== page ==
“tax consultants” and other middlemen colluding with government tax assessors to manipulate property prices and reduce clients’ property taxes.
The property tax reform introduces another worrisome form of official discretion as well: determining which property owners are eligible for an exemption from the new property taxes. Although the property tax program has a sweeping scope—covering all existing residences—the program grants local governments the authority to make exemptions. But rather than establishing a set of exempt categories, to be determined according to clear criteria, the new system leaves local authorities with unfettered power to make such determinations. The corruption risks here are obvious, and confirmed by the experience with the 2011 trial programs in Shanghai and Chongqing (which, it’s worth restating, imposed a much lower property tax rate than the current reform). Those trial programs led to an increase in bribery by real estate agencies and middlemen to obtain exemptions from the local tax authorities.
What about the optimistic prediction that because the new property tax system will make it easier to identify government officials’ property holdings (presumably because the collection of the property taxes will require the local tax authorities to determine ownership), this would help detect and deter corruption? This seems unlikely. For one thing, those who want to keep their ownership of property a secret would purchase property through shells or intermediaries, and those nominal owners would pay the tax. Nothing in the new tax law requires greater disclosure of the true owners of the property. Indeed, the property tax reform does not require any sort of centralized recordkeeping or disclosures of taxpayers’ identities, properties, or tax amounts. Moreover, any disclosures that do occur would be to the local tax authorities, which are not required to share such data with other agencies. And none of this should be surprising. Given how strenuously the Chinese government has resisted imposing any sort of financial disclosure requirements on Chinese officials (see, for example, here, here, and here), it’s hard to imagine the government would allow such requirements to be imposed by the property tax system.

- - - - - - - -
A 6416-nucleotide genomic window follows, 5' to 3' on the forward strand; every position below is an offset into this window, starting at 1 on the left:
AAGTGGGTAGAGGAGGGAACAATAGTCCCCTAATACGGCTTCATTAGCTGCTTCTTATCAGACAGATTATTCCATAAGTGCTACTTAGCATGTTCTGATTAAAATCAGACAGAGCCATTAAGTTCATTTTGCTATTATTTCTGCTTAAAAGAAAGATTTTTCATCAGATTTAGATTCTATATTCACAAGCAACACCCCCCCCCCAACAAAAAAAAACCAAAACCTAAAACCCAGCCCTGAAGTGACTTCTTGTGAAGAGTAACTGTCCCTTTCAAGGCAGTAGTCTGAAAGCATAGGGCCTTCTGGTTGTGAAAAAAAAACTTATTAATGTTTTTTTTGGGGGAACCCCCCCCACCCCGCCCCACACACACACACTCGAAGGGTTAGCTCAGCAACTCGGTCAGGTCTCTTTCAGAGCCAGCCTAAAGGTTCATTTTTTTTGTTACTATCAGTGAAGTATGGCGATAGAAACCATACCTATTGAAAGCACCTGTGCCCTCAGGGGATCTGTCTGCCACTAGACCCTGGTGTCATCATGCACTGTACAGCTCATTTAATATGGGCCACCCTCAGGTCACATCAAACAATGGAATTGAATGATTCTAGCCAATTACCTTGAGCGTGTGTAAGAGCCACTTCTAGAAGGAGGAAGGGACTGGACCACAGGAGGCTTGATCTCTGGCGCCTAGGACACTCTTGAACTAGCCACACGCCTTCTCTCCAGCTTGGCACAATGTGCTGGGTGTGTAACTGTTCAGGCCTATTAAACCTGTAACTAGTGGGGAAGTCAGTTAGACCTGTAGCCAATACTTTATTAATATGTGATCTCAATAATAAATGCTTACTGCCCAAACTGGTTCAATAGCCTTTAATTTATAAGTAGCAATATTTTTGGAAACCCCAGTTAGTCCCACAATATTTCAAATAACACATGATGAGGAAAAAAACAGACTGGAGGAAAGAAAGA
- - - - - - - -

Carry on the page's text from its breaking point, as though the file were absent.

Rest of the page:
Tax evasion and corruption often go hand in hand. And the more discretion that tax authorities have to make key decisions regarding the tax burden—without clear and objective criteria, and with minimal review—the greater the corruption risks. It remains to be seen whether the imposition of a residential property tax will help China achieve “common prosperity.” But the way the program has been designed makes it all too likely that it will increase the prosperity of both bribe-paying property owners and bribe-taking government officials, as well as the intermediaries who facilitate these transactions—all at the expense of the public.